17 February 2010

Soul Mining

A comment from my last spurred some further thought.

I grew up with the idea that writing is essentially personal, that it should speak to you and come from deep inside, and no amount of technique could ever produce something more beautiful than what's really coming from the depth of your experience. Writing workshops here [France] encourage people to express their deeper thoughts rather than learn about technique, to the point that sometimes, you learn very little indeed in the way of technique and craft... What do you think of this?

I think studying craft and technique are important, obviously, but... but. Solid craft will only take you so far if you have no idea what you're trying to say. I find this comment interesting because I've found the opposite to be true here in the States, especially for genre fiction.

There are obvious ramifications of writing from your soul, much less examining it at length. But really, we are all writing from our souls. I think it's impossible to avoid. Whether it's an accident or on purpose separates the wheat from the chaff among writers, and every writer will benefit from taking a good hard look at why they write what they do.

I think it's an oft neglected topic, soul mining, in craft discussions. I do know one writer who tackles it on her blog, Alexandra Sokoloff, who refers to it by way of themes. She says each writer only has a few themes, which they revisit over and over, and she recommends we make a list of favorite books and films and search out their similarities in a first step to discovering personal themes.

Two of my favorite films are THE BOONDOCK SAINTS and KINGDOM OF HEAVEN. After making my list, I realized I tend to explore religion and violence pretty often. Some thought and research led me to the theory of just war, or the more specific Latin: jus ad bellum and jus in bello. More thought led me to label one of my personal themes Religiously Motivated Hatred.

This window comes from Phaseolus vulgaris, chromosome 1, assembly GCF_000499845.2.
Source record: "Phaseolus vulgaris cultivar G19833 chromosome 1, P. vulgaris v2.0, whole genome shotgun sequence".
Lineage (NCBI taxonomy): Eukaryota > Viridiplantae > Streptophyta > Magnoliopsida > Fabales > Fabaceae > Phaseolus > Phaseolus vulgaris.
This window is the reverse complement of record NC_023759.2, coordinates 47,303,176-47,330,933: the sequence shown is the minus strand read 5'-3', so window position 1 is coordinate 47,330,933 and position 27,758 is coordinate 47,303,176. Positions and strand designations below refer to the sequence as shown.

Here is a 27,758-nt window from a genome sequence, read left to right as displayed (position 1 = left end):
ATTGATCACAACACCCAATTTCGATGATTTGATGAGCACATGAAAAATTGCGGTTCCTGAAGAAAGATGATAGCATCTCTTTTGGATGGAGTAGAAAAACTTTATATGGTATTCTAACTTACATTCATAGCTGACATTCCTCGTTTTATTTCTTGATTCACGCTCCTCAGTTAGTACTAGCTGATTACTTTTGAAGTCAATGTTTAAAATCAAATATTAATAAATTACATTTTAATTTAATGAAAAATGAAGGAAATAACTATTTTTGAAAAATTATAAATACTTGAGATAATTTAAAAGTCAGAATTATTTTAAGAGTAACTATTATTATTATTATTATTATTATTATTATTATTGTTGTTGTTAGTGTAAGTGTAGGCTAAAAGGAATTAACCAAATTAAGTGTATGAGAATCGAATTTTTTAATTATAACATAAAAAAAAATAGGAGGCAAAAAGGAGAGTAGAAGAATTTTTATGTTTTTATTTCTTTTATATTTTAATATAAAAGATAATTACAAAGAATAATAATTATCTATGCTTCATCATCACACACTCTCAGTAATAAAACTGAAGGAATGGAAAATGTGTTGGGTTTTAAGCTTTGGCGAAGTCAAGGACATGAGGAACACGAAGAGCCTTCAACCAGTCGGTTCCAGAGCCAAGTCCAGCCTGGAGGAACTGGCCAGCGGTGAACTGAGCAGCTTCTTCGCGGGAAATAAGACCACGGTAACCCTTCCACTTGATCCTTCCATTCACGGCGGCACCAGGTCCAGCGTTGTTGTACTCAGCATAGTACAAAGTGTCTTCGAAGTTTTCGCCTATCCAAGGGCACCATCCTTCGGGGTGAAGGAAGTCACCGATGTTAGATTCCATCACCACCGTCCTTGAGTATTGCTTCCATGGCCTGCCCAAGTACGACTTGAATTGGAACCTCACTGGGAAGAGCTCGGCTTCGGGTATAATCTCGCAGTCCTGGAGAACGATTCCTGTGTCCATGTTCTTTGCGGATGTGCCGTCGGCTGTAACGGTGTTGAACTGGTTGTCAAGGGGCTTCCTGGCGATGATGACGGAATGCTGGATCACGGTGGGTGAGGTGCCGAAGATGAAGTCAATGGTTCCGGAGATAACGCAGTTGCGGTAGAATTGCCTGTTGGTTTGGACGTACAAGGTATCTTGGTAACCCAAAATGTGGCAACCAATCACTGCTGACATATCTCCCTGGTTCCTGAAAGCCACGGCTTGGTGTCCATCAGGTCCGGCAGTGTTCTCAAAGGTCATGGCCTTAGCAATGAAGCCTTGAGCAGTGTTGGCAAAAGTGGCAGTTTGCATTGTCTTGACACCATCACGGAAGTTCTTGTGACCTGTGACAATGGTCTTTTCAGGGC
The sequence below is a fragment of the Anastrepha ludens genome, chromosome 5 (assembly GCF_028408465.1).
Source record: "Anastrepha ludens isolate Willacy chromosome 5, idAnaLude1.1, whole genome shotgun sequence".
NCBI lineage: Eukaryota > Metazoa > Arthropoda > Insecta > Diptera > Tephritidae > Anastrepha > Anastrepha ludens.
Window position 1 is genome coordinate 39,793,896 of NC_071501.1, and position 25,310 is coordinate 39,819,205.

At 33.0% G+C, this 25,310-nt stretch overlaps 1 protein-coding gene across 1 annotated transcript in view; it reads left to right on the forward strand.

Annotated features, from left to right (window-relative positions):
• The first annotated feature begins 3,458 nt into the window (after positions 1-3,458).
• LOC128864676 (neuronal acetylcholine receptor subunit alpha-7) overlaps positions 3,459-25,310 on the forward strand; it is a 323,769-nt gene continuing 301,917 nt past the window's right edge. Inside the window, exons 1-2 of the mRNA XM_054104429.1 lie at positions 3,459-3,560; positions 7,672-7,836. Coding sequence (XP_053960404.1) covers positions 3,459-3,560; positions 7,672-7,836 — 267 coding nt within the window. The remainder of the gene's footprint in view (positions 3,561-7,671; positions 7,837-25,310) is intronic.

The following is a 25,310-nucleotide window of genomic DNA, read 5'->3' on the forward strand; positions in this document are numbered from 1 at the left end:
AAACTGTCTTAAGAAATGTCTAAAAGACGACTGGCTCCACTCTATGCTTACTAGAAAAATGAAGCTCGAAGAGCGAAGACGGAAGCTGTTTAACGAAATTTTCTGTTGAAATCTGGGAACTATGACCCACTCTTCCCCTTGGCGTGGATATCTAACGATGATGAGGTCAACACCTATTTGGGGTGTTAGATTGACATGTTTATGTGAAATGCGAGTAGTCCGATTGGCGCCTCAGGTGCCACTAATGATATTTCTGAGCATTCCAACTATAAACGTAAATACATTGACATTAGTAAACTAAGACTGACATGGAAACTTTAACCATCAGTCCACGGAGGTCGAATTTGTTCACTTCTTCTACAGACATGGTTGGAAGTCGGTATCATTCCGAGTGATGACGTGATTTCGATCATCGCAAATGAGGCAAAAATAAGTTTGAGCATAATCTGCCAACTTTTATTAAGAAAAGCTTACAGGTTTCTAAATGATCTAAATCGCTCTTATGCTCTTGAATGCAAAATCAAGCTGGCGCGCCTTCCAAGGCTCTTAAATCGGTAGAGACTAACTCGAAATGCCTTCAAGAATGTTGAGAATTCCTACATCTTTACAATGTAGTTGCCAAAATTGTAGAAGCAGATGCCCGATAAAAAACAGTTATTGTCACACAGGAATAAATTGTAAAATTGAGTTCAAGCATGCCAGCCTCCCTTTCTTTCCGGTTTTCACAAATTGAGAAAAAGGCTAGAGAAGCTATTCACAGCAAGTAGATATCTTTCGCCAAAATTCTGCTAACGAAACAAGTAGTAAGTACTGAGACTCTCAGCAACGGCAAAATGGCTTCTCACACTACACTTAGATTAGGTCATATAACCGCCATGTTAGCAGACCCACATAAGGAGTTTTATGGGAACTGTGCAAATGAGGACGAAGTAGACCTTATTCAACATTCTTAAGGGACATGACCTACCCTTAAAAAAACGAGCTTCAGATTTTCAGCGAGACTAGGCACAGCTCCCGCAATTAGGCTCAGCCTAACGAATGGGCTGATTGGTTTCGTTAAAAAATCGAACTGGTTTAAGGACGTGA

I'm not saying that every story you write must be intensely personal, but I think most of what we write is somewhat personal whether we realize it or not. For instance: the last story I sold has a definite theme of jus in bello. But I had never heard of jus in bello when I wrote the story five years ago.

Me, I sometimes wish that I was told a bit less about feeling and a bit more about business, as I tend to write stories that mean a lot to me, and not nearly as much to everyone else. Perhaps it is only a question of balance?

Themes and how they touch us (writers and our readers) are the art of writing, and the art is the foundation of what we do. But in my experience, obviously different than the commenter's, theme is often treated like an absent father who drops his kid fancy gifts every birthday. Everyone knows it's an essential part of our suite of skills, but we don't much like to talk about it, especially since we spend so much time shielding ourselves with our fiction. Much safer to focus on craft - the necessary, yet less fascinating part of our suite of skills. In this way I think we sometimes approach writing backwards. Rather than starting with what moves us, we focus on craft, on mechanics. I think anyone can learn to write well. But what's debatable is whether we can learn to have something to say. At any rate, I think your approach in France is a solid one.

I've found a lot of avoidance when it comes to the business side of things, rooted in the fear of rejection. Why do we fear rejection? Because when we submit our work, we're basically flinging our souls at the marketplace.

I don't mean to make light of your request for more business and craft advice, but really, information is abundant on the Internet. I recommend really any agent blog; Nathan Bransford is my current favorite. But I do think we run the risk of worrying overmuch about things we can't control at the expense of our art, of forsaking our personal themes for fads. That's the definition of selling out, and selling out actually doesn't work very long, if at all. That's why I'm advocating deeper exploration for art's sake. Not at the expense of craft and business, but to provide a necessary foundation for those areas of study.

My most successful stories so far have been some in which I constricted my writing somewhat, in directions I am not normally inclined to take. I'd be interested to know your opinion!